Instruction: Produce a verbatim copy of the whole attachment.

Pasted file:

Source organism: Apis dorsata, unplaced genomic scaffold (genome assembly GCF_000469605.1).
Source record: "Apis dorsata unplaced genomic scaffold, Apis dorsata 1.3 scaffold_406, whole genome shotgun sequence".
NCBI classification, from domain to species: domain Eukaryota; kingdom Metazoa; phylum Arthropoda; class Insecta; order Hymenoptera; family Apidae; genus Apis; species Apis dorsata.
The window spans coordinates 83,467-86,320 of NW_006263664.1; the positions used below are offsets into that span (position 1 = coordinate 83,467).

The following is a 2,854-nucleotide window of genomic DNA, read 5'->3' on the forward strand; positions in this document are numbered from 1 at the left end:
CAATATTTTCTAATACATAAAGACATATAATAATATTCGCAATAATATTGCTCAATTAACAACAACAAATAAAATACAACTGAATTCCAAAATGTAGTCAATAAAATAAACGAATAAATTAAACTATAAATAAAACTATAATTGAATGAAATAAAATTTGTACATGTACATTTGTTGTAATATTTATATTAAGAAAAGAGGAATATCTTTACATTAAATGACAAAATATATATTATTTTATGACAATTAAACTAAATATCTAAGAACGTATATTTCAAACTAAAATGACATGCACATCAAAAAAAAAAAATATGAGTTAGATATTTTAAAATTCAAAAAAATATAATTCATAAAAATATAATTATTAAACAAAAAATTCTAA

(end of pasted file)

Source organism: Apis dorsata, unplaced genomic scaffold (genome assembly GCF_000469605.1).
Source record: "Apis dorsata unplaced genomic scaffold, Apis dorsata 1.3 scaffold_406, whole genome shotgun sequence".
NCBI classification, from domain to species: domain Eukaryota; kingdom Metazoa; phylum Arthropoda; class Insecta; order Hymenoptera; family Apidae; genus Apis; species Apis dorsata.
The window spans coordinates 83,467-86,320 of NW_006263664.1; the positions used below are offsets into that span (position 1 = coordinate 83,467).

The following is a 2,854-nucleotide window of genomic DNA, read 5'->3' on the forward strand; positions in this document are numbered from 1 at the left end:
CAATATTTTCTAATACATAAAGACATATAATAATATTCGCAATAATATTGCTCAATTAACAACAACAAATAAAATACAACTGAATTCCAAAATGTAGTCAATAAAATAAACGAATAAATTAAACTATAAATAAAACTATAATTGAATGAAATAAAATTTGTACATGTACATTTGTTGTAATATTTATATTAAGAAAAGAGGAATATCTTTACATTAAATGACAAAATATATATTATTTTATGACAATTAAACTAAATATCTAAGAACGTATATTTCAAACTAAAATGACATGCACATCAAAAAAAAAAAATATGAGTTAGATATTTTAAAATTCAAAAAAATATAATTCATAAAAATATAATTATTAAACAAAAAATTCTAA